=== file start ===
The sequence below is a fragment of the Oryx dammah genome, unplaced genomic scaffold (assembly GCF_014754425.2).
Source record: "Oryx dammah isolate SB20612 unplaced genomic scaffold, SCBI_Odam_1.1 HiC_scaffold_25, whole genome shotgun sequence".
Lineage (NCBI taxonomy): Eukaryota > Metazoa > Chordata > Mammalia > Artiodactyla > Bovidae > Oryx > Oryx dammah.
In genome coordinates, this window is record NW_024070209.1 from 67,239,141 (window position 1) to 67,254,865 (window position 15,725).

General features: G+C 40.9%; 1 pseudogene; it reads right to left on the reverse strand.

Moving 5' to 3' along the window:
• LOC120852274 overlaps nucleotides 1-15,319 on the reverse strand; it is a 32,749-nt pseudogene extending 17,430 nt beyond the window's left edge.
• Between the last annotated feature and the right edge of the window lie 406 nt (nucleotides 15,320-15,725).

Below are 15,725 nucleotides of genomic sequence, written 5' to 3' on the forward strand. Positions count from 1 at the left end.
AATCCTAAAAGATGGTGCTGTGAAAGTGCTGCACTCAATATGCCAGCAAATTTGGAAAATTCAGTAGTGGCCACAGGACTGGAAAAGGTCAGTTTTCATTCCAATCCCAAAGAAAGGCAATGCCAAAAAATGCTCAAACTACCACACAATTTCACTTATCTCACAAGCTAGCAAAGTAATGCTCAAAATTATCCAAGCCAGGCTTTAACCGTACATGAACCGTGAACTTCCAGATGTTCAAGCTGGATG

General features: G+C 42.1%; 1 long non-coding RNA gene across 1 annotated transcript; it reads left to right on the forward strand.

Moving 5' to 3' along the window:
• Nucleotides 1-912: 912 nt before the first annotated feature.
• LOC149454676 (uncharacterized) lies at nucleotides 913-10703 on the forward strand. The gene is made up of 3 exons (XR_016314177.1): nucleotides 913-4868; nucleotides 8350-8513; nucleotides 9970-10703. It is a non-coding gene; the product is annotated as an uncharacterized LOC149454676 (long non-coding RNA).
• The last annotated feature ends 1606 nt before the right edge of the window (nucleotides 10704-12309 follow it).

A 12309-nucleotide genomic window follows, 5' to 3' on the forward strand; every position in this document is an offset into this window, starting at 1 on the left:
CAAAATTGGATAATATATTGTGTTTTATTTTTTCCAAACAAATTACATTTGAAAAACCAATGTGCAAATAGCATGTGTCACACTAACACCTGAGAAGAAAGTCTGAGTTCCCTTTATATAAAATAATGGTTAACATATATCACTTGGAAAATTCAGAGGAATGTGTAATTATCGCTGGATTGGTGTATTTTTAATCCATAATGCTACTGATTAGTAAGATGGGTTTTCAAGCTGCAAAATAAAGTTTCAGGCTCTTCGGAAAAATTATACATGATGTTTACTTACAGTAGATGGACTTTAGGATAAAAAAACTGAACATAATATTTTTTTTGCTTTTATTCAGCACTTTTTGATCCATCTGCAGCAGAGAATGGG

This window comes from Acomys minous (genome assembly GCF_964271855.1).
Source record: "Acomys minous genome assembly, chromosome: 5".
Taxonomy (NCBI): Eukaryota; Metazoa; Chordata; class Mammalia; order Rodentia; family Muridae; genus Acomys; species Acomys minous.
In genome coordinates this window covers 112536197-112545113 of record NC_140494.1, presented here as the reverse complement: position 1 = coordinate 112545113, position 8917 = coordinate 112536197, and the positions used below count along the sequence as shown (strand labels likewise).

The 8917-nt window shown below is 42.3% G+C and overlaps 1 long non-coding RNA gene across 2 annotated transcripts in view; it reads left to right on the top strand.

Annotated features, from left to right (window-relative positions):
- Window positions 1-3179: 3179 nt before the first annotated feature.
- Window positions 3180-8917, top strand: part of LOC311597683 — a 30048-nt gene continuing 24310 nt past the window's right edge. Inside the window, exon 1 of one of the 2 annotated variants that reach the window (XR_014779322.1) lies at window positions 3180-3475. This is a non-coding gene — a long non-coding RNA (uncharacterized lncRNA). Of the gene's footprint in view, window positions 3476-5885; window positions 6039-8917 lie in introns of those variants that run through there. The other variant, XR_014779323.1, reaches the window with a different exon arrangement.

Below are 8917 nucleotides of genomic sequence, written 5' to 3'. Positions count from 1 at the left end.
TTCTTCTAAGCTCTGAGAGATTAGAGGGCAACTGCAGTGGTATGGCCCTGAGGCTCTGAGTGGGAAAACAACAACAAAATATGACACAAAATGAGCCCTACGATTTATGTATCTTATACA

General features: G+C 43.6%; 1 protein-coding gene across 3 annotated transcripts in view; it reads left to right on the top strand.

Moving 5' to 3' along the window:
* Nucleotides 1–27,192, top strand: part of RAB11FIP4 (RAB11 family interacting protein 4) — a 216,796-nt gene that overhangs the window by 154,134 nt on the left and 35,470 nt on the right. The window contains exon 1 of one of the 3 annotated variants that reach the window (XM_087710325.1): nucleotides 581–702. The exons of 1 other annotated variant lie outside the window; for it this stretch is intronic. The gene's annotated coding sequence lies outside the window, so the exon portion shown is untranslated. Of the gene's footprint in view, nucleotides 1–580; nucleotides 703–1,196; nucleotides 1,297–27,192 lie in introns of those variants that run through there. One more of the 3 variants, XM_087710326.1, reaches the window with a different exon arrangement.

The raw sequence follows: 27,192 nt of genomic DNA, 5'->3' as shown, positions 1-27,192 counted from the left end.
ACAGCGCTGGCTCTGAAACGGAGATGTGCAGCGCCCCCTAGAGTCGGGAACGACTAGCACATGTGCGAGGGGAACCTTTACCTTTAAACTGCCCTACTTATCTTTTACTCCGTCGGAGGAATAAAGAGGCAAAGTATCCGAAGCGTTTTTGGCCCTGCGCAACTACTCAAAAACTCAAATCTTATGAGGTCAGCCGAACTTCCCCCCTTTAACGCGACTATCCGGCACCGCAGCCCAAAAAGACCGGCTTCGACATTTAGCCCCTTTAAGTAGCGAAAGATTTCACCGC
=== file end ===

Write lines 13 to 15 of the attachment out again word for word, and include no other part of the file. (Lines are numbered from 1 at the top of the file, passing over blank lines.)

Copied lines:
• Nucleotides 1-912: 912 nt before the first annotated feature.
• LOC149454676 (uncharacterized) lies at nucleotides 913-10703 on the forward strand. The gene is made up of 3 exons (XR_016314177.1): nucleotides 913-4868; nucleotides 8350-8513; nucleotides 9970-10703. It is a non-coding gene; the product is annotated as an uncharacterized LOC149454676 (long non-coding RNA).
• The last annotated feature ends 1606 nt before the right edge of the window (nucleotides 10704-12309 follow it).